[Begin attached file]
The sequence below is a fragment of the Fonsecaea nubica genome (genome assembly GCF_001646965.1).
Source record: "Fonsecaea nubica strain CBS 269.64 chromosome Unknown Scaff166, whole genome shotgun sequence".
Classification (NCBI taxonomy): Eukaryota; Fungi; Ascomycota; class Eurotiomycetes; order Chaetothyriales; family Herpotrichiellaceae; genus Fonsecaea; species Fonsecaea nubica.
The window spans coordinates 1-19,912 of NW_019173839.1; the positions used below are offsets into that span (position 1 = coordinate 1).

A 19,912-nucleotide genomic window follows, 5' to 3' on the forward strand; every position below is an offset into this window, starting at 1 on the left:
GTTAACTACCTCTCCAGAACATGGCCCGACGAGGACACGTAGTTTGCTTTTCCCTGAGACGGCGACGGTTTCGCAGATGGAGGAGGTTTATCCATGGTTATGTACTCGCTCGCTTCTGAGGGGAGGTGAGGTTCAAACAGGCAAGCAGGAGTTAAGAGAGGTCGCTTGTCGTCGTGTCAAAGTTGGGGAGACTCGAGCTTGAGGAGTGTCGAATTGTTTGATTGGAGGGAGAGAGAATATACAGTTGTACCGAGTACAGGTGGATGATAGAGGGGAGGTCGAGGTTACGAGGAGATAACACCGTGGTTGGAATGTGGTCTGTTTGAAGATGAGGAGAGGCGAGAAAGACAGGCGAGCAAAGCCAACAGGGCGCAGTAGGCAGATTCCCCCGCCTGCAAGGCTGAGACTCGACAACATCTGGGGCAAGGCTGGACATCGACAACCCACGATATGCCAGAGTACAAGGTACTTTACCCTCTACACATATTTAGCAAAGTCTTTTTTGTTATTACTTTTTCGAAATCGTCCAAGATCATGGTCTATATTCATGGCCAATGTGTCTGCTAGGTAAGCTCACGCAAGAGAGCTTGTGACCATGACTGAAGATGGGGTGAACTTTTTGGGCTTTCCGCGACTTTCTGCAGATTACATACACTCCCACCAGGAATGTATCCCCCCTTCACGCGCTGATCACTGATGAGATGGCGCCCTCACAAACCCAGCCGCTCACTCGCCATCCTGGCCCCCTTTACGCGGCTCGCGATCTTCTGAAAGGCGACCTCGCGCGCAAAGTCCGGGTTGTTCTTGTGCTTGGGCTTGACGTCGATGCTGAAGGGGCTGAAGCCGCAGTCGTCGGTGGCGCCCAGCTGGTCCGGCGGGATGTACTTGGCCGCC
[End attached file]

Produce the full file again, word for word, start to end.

The sequence below is a fragment of the Fonsecaea nubica genome (genome assembly GCF_001646965.1).
Source record: "Fonsecaea nubica strain CBS 269.64 chromosome Unknown Scaff166, whole genome shotgun sequence".
Classification (NCBI taxonomy): Eukaryota; Fungi; Ascomycota; class Eurotiomycetes; order Chaetothyriales; family Herpotrichiellaceae; genus Fonsecaea; species Fonsecaea nubica.
The window spans coordinates 1-19,912 of NW_019173839.1; the positions used below are offsets into that span (position 1 = coordinate 1).

A 19,912-nucleotide genomic window follows, 5' to 3' on the forward strand; every position below is an offset into this window, starting at 1 on the left:
GTTAACTACCTCTCCAGAACATGGCCCGACGAGGACACGTAGTTTGCTTTTCCCTGAGACGGCGACGGTTTCGCAGATGGAGGAGGTTTATCCATGGTTATGTACTCGCTCGCTTCTGAGGGGAGGTGAGGTTCAAACAGGCAAGCAGGAGTTAAGAGAGGTCGCTTGTCGTCGTGTCAAAGTTGGGGAGACTCGAGCTTGAGGAGTGTCGAATTGTTTGATTGGAGGGAGAGAGAATATACAGTTGTACCGAGTACAGGTGGATGATAGAGGGGAGGTCGAGGTTACGAGGAGATAACACCGTGGTTGGAATGTGGTCTGTTTGAAGATGAGGAGAGGCGAGAAAGACAGGCGAGCAAAGCCAACAGGGCGCAGTAGGCAGATTCCCCCGCCTGCAAGGCTGAGACTCGACAACATCTGGGGCAAGGCTGGACATCGACAACCCACGATATGCCAGAGTACAAGGTACTTTACCCTCTACACATATTTAGCAAAGTCTTTTTTGTTATTACTTTTTCGAAATCGTCCAAGATCATGGTCTATATTCATGGCCAATGTGTCTGCTAGGTAAGCTCACGCAAGAGAGCTTGTGACCATGACTGAAGATGGGGTGAACTTTTTGGGCTTTCCGCGACTTTCTGCAGATTACATACACTCCCACCAGGAATGTATCCCCCCTTCACGCGCTGATCACTGATGAGATGGCGCCCTCACAAACCCAGCCGCTCACTCGCCATCCTGGCCCCCTTTACGCGGCTCGCGATCTTCTGAAAGGCGACCTCGCGCGCAAAGTCCGGGTTGTTCTTGTGCTTGGGCTTGACGTCGATGCTGAAGGGGCTGAAGCCGCAGTCGTCGGTGGCGCCCAGCTGGTCCGGCGGGATGTACTTGGCCGCC